I later designed video systems for children to share creations with one another using video game controllers in a public museum space. Computational tools for adults and children to perform videos in real time using their video database, as well as sms’ing in the public space using a community video database, and a tangible system for remote communities to create, edit, perform and share video creations.
The power of video is immense, it is the witness of an event. I am now researching on the relationship with perspective taking between personal video and personal voice using tangible materials.
Picture extracted from my thesis Dolltalk: A computational toy to enhance narrative perspective-taking. Thesis available online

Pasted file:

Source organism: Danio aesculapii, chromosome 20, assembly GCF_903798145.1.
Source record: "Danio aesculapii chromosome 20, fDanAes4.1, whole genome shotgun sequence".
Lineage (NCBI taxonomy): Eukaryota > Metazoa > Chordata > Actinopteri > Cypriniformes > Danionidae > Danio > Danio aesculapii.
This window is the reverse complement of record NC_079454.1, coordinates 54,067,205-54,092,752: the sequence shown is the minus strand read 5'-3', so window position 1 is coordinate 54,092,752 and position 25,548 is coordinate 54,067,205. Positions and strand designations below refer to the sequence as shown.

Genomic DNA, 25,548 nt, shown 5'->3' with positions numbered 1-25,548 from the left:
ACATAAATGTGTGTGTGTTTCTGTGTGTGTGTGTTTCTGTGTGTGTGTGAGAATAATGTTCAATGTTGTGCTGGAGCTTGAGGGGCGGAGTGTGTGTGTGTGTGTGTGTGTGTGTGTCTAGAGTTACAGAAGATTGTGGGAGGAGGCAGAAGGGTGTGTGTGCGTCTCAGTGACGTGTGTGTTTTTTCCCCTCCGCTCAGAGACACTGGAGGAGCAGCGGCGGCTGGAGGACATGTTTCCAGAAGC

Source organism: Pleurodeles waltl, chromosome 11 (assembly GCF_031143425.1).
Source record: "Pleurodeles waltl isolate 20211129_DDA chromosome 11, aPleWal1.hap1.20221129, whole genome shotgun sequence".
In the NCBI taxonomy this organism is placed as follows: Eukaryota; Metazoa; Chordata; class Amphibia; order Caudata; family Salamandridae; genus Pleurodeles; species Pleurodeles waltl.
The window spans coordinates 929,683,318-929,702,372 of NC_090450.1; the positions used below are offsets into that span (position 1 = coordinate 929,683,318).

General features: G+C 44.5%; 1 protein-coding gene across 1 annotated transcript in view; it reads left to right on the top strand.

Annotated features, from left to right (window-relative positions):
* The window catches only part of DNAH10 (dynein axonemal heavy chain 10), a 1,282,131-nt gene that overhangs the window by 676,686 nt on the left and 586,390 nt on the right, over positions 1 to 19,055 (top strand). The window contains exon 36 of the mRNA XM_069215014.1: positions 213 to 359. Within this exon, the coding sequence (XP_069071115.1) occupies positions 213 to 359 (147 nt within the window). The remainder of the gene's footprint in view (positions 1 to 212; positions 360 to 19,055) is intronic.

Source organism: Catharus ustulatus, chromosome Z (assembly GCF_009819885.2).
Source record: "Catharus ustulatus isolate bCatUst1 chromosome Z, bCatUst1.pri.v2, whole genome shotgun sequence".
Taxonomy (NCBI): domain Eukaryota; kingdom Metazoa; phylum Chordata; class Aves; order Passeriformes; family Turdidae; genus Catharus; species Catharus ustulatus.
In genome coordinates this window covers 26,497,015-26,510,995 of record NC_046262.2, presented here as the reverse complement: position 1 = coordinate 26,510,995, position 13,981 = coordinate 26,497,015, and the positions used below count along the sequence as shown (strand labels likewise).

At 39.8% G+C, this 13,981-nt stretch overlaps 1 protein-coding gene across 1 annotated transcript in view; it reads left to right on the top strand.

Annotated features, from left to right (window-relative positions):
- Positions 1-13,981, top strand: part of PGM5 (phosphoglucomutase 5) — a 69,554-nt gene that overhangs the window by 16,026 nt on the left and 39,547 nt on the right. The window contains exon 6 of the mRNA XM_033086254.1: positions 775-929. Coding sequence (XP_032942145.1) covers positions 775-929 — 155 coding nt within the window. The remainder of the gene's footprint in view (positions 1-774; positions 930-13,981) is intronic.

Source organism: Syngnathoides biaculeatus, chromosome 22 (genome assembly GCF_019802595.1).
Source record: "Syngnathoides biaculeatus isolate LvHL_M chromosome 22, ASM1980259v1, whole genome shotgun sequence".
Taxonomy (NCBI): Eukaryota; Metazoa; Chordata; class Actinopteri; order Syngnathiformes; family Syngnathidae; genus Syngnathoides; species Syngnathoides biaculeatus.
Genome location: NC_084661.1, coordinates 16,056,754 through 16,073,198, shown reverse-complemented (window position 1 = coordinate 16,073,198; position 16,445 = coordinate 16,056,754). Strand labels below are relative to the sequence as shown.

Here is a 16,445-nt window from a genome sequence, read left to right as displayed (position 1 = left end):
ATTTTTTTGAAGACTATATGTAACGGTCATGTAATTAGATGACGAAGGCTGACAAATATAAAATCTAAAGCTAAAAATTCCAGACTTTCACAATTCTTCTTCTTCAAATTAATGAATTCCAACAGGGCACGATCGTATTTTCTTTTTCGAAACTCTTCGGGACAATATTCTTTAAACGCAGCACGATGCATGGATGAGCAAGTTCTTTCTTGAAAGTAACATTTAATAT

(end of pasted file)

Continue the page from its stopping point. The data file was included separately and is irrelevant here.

I created DollTalk to help young children take different perspectives during storytelling play. The child tells his/her story to an animated computer character, using two stuffed animals as props while their story is recorded. The stuffed animals contain accelerometers that monitor the movement of those toys; statistical analysis of children’s play with props allows the system to assume that if a toy is being shaken, then the child is narrating a story segment associated with that toy. The system also computes different types of motions, from a single toy being shaken, to multiple ones and their frequencies over time. In parallel, the system analyzes the speech of the child. The combination of sound and gestural parameters analysis allows Dolltalk to determine the structure of the narration: from a dialog to a narrator voice, this to offer adequate interaction. In Dolltalk “easy mode”, when the child is done telling a story, the recorded audio is played back with two different pitches to signify the stuffed animal that was speaking at the time. In a more “advanced mode”, the story is played back using a narrator voice and offers different understandings for the same story using the storyline of the child.